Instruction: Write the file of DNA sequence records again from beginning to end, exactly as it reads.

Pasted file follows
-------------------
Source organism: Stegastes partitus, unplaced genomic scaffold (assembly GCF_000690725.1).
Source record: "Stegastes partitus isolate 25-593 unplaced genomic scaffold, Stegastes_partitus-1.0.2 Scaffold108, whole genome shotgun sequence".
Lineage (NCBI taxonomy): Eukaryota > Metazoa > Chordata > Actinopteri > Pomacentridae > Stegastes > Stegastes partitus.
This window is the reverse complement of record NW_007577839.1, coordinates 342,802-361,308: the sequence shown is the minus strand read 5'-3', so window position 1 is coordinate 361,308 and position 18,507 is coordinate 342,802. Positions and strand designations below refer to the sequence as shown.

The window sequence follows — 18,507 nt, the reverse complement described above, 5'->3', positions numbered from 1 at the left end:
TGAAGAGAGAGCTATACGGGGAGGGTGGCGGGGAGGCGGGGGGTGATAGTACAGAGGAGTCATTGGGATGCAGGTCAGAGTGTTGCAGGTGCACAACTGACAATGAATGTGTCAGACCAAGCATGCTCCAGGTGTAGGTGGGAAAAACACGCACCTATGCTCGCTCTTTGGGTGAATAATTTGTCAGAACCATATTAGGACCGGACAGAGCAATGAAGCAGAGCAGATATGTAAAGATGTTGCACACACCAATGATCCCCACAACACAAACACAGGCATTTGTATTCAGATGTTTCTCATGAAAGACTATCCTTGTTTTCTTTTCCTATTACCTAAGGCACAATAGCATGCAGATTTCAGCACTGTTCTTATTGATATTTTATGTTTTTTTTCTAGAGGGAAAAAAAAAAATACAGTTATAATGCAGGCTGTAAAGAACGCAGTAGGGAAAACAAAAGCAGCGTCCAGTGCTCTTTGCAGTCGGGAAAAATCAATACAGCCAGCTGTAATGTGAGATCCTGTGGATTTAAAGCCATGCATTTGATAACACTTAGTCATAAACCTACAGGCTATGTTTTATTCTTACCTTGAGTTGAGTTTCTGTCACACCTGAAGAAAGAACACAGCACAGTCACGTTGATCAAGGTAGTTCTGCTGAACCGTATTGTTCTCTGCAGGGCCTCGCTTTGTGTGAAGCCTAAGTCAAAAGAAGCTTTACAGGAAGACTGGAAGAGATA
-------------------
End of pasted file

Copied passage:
Source organism: Stegastes partitus, unplaced genomic scaffold (assembly GCF_000690725.1).
Source record: "Stegastes partitus isolate 25-593 unplaced genomic scaffold, Stegastes_partitus-1.0.2 Scaffold108, whole genome shotgun sequence".
Lineage (NCBI taxonomy): Eukaryota > Metazoa > Chordata > Actinopteri > Pomacentridae > Stegastes > Stegastes partitus.
This window is the reverse complement of record NW_007577839.1, coordinates 342,802-361,308: the sequence shown is the minus strand read 5'-3', so window position 1 is coordinate 361,308 and position 18,507 is coordinate 342,802. Positions and strand designations below refer to the sequence as shown.

The window sequence follows — 18,507 nt, the reverse complement described above, 5'->3', positions numbered from 1 at the left end:
TGAAGAGAGAGCTATACGGGGAGGGTGGCGGGGAGGCGGGGGGTGATAGTACAGAGGAGTCATTGGGATGCAGGTCAGAGTGTTGCAGGTGCACAACTGACAATGAATGTGTCAGACCAAGCATGCTCCAGGTGTAGGTGGGAAAAACACGCACCTATGCTCGCTCTTTGGGTGAATAATTTGTCAGAACCATATTAGGACCGGACAGAGCAATGAAGCAGAGCAGATATGTAAAGATGTTGCACACACCAATGATCCCCACAACACAAACACAGGCATTTGTATTCAGATGTTTCTCATGAAAGACTATCCTTGTTTTCTTTTCCTATTACCTAAGGCACAATAGCATGCAGATTTCAGCACTGTTCTTATTGATATTTTATGTTTTTTTTCTAGAGGGAAAAAAAAAAATACAGTTATAATGCAGGCTGTAAAGAACGCAGTAGGGAAAACAAAAGCAGCGTCCAGTGCTCTTTGCAGTCGGGAAAAATCAATACAGCCAGCTGTAATGTGAGATCCTGTGGATTTAAAGCCATGCATTTGATAACACTTAGTCATAAACCTACAGGCTATGTTTTATTCTTACCTTGAGTTGAGTTTCTGTCACACCTGAAGAAAGAACACAGCACAGTCACGTTGATCAAGGTAGTTCTGCTGAACCGTATTGTTCTCTGCAGGGCCTCGCTTTGTGTGAAGCCTAAGTCAAAAGAAGCTTTACAGGAAGACTGGAAGAGATA